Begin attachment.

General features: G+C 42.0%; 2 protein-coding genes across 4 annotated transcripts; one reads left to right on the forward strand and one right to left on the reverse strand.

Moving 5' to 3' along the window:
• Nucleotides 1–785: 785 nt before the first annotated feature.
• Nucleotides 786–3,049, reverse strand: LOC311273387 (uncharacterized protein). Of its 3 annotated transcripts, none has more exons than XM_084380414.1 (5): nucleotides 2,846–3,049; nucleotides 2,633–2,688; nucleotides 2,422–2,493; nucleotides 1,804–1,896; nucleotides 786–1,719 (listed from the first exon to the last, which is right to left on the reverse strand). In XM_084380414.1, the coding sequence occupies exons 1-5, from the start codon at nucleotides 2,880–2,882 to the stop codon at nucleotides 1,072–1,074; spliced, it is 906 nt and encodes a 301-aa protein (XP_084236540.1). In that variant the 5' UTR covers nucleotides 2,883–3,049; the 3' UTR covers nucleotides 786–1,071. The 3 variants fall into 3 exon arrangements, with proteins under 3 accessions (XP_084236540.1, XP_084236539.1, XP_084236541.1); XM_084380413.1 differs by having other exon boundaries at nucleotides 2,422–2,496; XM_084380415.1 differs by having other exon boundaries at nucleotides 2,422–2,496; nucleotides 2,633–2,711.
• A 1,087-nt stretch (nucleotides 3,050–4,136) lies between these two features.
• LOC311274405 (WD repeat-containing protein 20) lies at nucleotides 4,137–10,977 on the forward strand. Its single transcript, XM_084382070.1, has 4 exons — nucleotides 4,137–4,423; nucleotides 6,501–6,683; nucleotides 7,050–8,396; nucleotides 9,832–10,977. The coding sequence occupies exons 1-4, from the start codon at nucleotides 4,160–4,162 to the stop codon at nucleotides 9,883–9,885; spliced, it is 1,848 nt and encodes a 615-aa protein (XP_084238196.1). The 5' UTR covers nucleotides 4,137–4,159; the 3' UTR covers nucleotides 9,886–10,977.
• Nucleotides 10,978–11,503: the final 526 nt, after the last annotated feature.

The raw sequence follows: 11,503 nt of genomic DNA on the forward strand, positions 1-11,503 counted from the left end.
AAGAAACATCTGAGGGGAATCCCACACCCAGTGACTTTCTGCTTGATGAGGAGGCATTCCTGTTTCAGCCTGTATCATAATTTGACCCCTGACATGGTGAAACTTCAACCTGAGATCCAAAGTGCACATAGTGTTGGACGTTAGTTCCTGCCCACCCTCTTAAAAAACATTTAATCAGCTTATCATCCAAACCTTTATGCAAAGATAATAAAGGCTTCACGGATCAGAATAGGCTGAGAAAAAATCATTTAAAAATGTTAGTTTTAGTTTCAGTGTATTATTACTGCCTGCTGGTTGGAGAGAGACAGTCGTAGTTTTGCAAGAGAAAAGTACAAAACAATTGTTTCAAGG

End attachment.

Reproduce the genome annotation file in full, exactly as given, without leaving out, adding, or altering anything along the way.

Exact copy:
General features: G+C 42.0%; 2 protein-coding genes across 4 annotated transcripts; one reads left to right on the forward strand and one right to left on the reverse strand.

Moving 5' to 3' along the window:
• Nucleotides 1–785: 785 nt before the first annotated feature.
• Nucleotides 786–3,049, reverse strand: LOC311273387 (uncharacterized protein). Of its 3 annotated transcripts, none has more exons than XM_084380414.1 (5): nucleotides 2,846–3,049; nucleotides 2,633–2,688; nucleotides 2,422–2,493; nucleotides 1,804–1,896; nucleotides 786–1,719 (listed from the first exon to the last, which is right to left on the reverse strand). In XM_084380414.1, the coding sequence occupies exons 1-5, from the start codon at nucleotides 2,880–2,882 to the stop codon at nucleotides 1,072–1,074; spliced, it is 906 nt and encodes a 301-aa protein (XP_084236540.1). In that variant the 5' UTR covers nucleotides 2,883–3,049; the 3' UTR covers nucleotides 786–1,071. The 3 variants fall into 3 exon arrangements, with proteins under 3 accessions (XP_084236540.1, XP_084236539.1, XP_084236541.1); XM_084380413.1 differs by having other exon boundaries at nucleotides 2,422–2,496; XM_084380415.1 differs by having other exon boundaries at nucleotides 2,422–2,496; nucleotides 2,633–2,711.
• A 1,087-nt stretch (nucleotides 3,050–4,136) lies between these two features.
• LOC311274405 (WD repeat-containing protein 20) lies at nucleotides 4,137–10,977 on the forward strand. Its single transcript, XM_084382070.1, has 4 exons — nucleotides 4,137–4,423; nucleotides 6,501–6,683; nucleotides 7,050–8,396; nucleotides 9,832–10,977. The coding sequence occupies exons 1-4, from the start codon at nucleotides 4,160–4,162 to the stop codon at nucleotides 9,883–9,885; spliced, it is 1,848 nt and encodes a 615-aa protein (XP_084238196.1). The 5' UTR covers nucleotides 4,137–4,159; the 3' UTR covers nucleotides 9,886–10,977.
• Nucleotides 10,978–11,503: the final 526 nt, after the last annotated feature.

The raw sequence follows: 11,503 nt of genomic DNA on the forward strand, positions 1-11,503 counted from the left end.
AAGAAACATCTGAGGGGAATCCCACACCCAGTGACTTTCTGCTTGATGAGGAGGCATTCCTGTTTCAGCCTGTATCATAATTTGACCCCTGACATGGTGAAACTTCAACCTGAGATCCAAAGTGCACATAGTGTTGGACGTTAGTTCCTGCCCACCCTCTTAAAAAACATTTAATCAGCTTATCATCCAAACCTTTATGCAAAGATAATAAAGGCTTCACGGATCAGAATAGGCTGAGAAAAAATCATTTAAAAATGTTAGTTTTAGTTTCAGTGTATTATTACTGCCTGCTGGTTGGAGAGAGACAGTCGTAGTTTTGCAAGAGAAAAGTACAAAACAATTGTTTCAAGG